When the news I self-select to consume agrees with me, it's fair and accurate. When the news I self-select to consume doesn't, it's because the media lives in a right/left echo chamber.

Expand full comment

The common theme of such complaints is “right wing media is generally ideologically disciplined, we need ‘our’ media ecosystem to follow suit by burying news that is inconvenient to us”.

Expand full comment

Great piece! Wisconsin-based reporter here. I spoke to the state Dem chair after Trump’s win in 2016. The state party was livid. Hillary didn’t have a campaign office in the state until after the primaries, he told me, and she never set foot in Wisconsin once during the campaign. I noticed Biden did not repeat that mistake. Hillary ran a bad campaign and I cringe a little when I hear the Big Cope.

Expand full comment
Feb 6·edited Feb 6

Just because NYT staffers aren't sympathetic to Republicans doesn't mean they can't be excessively unfair to POTUS. The fact is the media environment has been tuned to fire on Biden from all angles since August 2021 - this comes from the far left and the right. The tilt of the economic reporting over the last year and a half is the best proof of this.

Ostensibly left-wing writers that work for the Papers of Record that have always infected their reporting with anti-Biden "but her emails" include Astead Herndon and Jeff Stein.

Expand full comment

Super interesting Nate. But, why look at news stories on just one day (i.e. Tuesday)? Also, why not pick a day of vast news readership (Sunday? Monday?), or better, supplement the Tuesday chart with the rest of the days by the various buckets you identified (Trump legal troubles, Ukraine, Israel/Gaza etc.) to get a fuller sense. Second major concern with this analysis is that you take only the "Indigo Blob", which is probably not the blob that those 80K who voted for Trump (vs. Clinton) in 2016 got their news from... Unfortunately Fox (and now many further Trumpian "news" outlets) would be what we'd need to look at to understand the bias that actually matters in Presidential elections, no?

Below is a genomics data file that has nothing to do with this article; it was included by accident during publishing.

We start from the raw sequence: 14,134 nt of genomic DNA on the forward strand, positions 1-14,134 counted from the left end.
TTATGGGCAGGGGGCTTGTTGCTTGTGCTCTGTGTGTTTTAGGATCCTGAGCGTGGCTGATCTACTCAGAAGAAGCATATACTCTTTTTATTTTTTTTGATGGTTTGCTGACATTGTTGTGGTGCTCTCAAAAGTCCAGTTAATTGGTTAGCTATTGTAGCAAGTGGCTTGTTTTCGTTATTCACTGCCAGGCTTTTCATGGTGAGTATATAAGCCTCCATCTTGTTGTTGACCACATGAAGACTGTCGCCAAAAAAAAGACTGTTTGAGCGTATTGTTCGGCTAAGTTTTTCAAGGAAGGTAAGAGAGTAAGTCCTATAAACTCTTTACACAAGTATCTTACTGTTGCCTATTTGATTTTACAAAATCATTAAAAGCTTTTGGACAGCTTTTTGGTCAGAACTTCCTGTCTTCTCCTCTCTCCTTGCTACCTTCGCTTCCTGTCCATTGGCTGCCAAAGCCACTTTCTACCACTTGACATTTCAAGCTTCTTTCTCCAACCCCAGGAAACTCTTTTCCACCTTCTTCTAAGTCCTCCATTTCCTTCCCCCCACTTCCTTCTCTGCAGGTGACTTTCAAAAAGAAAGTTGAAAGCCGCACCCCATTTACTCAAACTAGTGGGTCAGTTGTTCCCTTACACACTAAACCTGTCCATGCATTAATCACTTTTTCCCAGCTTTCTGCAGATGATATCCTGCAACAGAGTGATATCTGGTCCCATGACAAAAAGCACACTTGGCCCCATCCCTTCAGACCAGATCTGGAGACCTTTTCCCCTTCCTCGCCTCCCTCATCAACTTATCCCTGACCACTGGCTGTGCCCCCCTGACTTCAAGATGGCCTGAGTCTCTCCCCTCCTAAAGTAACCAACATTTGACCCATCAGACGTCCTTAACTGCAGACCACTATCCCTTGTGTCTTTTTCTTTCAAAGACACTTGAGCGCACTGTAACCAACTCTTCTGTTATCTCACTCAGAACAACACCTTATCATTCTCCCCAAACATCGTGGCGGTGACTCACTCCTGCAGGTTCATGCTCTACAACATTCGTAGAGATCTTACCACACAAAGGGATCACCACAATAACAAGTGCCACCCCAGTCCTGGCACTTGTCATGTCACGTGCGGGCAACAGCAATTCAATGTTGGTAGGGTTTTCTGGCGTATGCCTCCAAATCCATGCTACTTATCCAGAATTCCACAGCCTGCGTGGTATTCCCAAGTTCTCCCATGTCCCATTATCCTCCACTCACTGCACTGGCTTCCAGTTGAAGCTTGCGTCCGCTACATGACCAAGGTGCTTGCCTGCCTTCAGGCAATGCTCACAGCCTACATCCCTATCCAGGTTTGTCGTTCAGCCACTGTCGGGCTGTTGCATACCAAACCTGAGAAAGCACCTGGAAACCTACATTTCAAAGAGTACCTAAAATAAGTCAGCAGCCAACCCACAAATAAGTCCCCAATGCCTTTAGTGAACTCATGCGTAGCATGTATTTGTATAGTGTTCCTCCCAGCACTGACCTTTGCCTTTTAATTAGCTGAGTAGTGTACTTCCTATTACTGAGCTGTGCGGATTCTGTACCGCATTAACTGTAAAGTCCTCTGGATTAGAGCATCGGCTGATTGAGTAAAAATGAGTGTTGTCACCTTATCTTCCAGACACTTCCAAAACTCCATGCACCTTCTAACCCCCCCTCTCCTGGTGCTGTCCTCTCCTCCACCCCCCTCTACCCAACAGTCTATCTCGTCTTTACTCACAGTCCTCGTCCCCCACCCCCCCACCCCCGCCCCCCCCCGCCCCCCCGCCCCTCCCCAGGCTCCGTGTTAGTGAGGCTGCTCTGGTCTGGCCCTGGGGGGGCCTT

Expand full comment

I wonder about what I would describe as the 'both sides' bias, the idea that instead of searching for facts to determine the truth about a situation, news media just seeks the view of 'both sides'. If one side is significantly more dishonest or deluded than the other, 'both sides' skews the reporting. For example, almost everything if not everything the anti-abortion movement says can be demonstrated to be untrue or completely dependent on religious faith. And I'm sure we could pick issues where the prevailing progressive viewpoint is based on false information too. But it's easier - it's certainly safer - to just do 'both sides' and let the country go to hell.

Expand full comment

"The Big Cope as the belief that Democrats would win every competitive election if only it weren’t for unfair media coverage."

I don't know what world you're living in Nate, but The Big Cope sounds like a larger Republicans symptom. A victimization mentality has infected the GOP on nearly every level.

Expand full comment

When Trump ran for the GOP nomination in 2016, he was only one of 17 candidates.

The mainstream media gave him more than TWICE the coverage it gave the other 16 candidates COMBINED. Then it marveled at how unstoppable he was!